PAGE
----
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The ELD Mandate on driver harassment and driver coercion

22 Feb 2017

The New Year has arrived with a bang – and, with it, the countdown to December 2017, when commercial motor carriers will be required by law to have implemented Electronic Logging Devices (ELDs).

There is a lot to be said about the ELD Mandate Final Rule, which was published in December 2015. But we’d like to address a less-discussed, but important, topic: ELD technical requirements for dissuading driver harassment and driver coercion, and what that means for your fleet.

What is driver harassment?

Driver harassment means an action by a motor carrier towards a driver employed by the motor carrier (including an independent contractor) involving the use of information available through an ELD that the motor carrier knew, or should have known, would result in the driver violating Hours of Service (HOS) requirements.

What is driver coercion?

Driver coercion is defined as when a motor carrier, shipper, receiver or transportation intermediary threatens to withhold work from, take employment action against, or punish a driver for refusing to operate in violation of certain provisions. An example of this would be terminating a driver’s employment for refusing to accept a load that would require him to violate HOS requirements.

Technical requirements to prevent harassment and coercion

To protect drivers from incidents of driver harassment and driver coercion, the FMCSA has included various technical requirements in the Final Rule, one being for ELD devices to prompt drivers for certain things whenever they log on. These are:

  1. Unassigned mileage. The ELD must track all miles associated with the vehicle and display any mileage not assigned to a driver. When logging on, a driver must be prompted with the choice to accept the unassigned mileage and associated hours. If the driver accepts, the system should then automatically add those hours to the driver’s Record of Duty Status (RODS).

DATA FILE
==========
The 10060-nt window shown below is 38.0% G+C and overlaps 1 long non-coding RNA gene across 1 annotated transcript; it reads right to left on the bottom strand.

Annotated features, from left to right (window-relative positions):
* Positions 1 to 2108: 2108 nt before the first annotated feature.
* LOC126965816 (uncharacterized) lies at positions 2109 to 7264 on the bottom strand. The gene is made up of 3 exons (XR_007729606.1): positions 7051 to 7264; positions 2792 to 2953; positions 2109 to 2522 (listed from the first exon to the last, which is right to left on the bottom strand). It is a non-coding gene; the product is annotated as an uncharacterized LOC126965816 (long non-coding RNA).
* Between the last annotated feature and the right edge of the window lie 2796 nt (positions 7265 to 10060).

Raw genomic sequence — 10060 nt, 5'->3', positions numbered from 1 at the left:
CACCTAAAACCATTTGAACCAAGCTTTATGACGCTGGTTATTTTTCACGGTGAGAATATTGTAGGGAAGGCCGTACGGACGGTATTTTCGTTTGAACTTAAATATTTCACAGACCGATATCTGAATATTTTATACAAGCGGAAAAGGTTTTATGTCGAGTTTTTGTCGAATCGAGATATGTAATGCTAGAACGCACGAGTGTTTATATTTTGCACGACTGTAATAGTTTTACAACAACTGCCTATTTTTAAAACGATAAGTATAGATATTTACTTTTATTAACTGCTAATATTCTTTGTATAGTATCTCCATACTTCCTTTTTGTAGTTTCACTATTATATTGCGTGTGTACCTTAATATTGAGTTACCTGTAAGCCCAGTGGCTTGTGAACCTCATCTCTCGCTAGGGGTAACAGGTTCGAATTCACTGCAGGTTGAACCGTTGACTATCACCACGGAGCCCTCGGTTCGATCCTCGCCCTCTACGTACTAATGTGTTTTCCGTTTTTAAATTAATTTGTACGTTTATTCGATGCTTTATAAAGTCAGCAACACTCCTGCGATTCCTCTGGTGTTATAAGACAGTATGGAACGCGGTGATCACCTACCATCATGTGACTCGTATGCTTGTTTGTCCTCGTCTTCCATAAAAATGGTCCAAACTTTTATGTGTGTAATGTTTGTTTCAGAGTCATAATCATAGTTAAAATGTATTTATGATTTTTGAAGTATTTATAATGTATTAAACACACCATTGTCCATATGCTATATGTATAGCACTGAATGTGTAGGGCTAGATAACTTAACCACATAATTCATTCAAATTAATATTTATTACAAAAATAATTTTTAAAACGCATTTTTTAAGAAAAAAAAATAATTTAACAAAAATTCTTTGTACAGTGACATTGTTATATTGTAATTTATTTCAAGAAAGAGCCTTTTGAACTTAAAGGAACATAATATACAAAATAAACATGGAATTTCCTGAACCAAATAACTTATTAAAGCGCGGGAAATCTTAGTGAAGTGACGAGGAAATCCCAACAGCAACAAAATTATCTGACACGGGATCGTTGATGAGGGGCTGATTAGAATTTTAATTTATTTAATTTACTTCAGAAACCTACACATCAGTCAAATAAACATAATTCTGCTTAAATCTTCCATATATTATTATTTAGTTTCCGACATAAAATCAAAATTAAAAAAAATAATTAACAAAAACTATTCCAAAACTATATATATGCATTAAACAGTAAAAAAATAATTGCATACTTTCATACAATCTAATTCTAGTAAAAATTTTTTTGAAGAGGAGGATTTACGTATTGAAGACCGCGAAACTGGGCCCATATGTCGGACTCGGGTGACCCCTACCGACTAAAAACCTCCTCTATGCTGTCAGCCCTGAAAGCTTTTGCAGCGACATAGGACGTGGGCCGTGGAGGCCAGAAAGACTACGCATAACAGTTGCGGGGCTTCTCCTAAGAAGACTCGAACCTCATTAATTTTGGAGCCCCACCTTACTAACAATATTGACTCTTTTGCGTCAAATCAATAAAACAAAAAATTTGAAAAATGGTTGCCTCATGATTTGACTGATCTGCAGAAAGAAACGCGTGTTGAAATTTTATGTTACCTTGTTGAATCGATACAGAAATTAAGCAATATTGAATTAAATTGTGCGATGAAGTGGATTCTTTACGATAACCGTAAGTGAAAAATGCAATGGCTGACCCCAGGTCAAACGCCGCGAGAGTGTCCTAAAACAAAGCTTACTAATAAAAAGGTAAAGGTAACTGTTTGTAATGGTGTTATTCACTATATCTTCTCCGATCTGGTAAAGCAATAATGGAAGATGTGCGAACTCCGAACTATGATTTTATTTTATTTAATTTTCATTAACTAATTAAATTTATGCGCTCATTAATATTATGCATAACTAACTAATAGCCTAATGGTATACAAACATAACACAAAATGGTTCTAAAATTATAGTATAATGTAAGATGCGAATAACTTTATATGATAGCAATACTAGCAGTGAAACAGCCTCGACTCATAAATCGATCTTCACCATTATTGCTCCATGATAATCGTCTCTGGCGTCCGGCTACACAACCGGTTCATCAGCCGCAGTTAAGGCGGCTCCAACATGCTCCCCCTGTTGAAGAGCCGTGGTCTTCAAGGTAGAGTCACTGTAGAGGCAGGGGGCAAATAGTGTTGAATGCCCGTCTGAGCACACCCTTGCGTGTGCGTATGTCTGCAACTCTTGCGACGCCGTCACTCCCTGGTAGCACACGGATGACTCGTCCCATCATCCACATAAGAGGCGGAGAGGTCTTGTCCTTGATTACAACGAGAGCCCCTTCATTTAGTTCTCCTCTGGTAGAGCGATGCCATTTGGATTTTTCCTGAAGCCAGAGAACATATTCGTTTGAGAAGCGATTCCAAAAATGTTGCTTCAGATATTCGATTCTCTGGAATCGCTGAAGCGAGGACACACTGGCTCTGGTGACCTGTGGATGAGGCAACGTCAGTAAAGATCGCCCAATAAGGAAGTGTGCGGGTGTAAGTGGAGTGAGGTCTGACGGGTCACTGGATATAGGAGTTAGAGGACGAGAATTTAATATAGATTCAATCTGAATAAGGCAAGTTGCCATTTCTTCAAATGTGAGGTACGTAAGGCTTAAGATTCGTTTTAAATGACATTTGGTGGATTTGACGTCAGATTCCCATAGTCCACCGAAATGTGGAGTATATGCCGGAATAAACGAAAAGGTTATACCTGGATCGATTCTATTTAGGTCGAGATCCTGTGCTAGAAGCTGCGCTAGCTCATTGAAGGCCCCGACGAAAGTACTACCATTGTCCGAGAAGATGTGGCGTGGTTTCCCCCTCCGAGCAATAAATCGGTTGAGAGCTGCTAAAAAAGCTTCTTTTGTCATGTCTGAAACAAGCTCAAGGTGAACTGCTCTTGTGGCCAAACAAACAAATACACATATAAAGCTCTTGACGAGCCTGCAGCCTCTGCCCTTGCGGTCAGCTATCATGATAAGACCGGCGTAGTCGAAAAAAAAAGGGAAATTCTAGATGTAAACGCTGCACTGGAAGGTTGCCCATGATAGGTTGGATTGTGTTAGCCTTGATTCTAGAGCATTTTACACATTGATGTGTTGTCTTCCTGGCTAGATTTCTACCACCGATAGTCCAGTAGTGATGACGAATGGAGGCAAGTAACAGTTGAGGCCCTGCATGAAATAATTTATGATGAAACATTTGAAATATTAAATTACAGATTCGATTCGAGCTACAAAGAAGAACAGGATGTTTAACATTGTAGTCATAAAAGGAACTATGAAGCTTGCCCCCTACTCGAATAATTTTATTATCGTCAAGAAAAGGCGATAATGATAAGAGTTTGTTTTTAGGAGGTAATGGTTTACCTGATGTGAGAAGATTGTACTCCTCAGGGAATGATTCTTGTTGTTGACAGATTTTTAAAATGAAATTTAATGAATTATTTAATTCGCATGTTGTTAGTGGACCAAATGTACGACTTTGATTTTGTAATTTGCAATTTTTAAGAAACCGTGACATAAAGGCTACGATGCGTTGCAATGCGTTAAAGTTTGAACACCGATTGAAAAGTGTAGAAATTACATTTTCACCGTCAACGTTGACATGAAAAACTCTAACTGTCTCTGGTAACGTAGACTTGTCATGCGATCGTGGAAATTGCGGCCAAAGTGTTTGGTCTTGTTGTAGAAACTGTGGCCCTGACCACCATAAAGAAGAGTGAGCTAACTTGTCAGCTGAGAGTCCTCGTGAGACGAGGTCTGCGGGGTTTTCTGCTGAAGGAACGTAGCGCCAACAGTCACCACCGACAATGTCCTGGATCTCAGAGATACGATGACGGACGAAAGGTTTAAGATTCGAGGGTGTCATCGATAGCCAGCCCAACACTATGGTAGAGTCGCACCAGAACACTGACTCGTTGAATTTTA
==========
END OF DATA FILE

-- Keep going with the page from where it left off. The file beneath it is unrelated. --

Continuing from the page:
2. Edits to logs. Under the ELD Mandate, drivers are responsible for their own RODS and will therefore need to be able to edit their own logs on a device. If a manager or supervisor edits a driver’s logs, the ELD device must prompt the driver for confirmation of these changes – the driver can then accept or reject.
  3. Confirm logs. Drivers must be prompted to confirm their logs when they log in and out of the ELD device. If the driver has any logs that are not confirmed, the ELD must prompt the driver to verify the information.


The bottom line

As the deadline for compliance draws nearer, fleet operators need to be paying specific attention to these technical requirements and make sure that any ELD vendors they are considering are properly equipped to handle these requirements. While these requirements may seem to be minor to some, they play a critical role in protecting drivers and ensuring all-around compliance.

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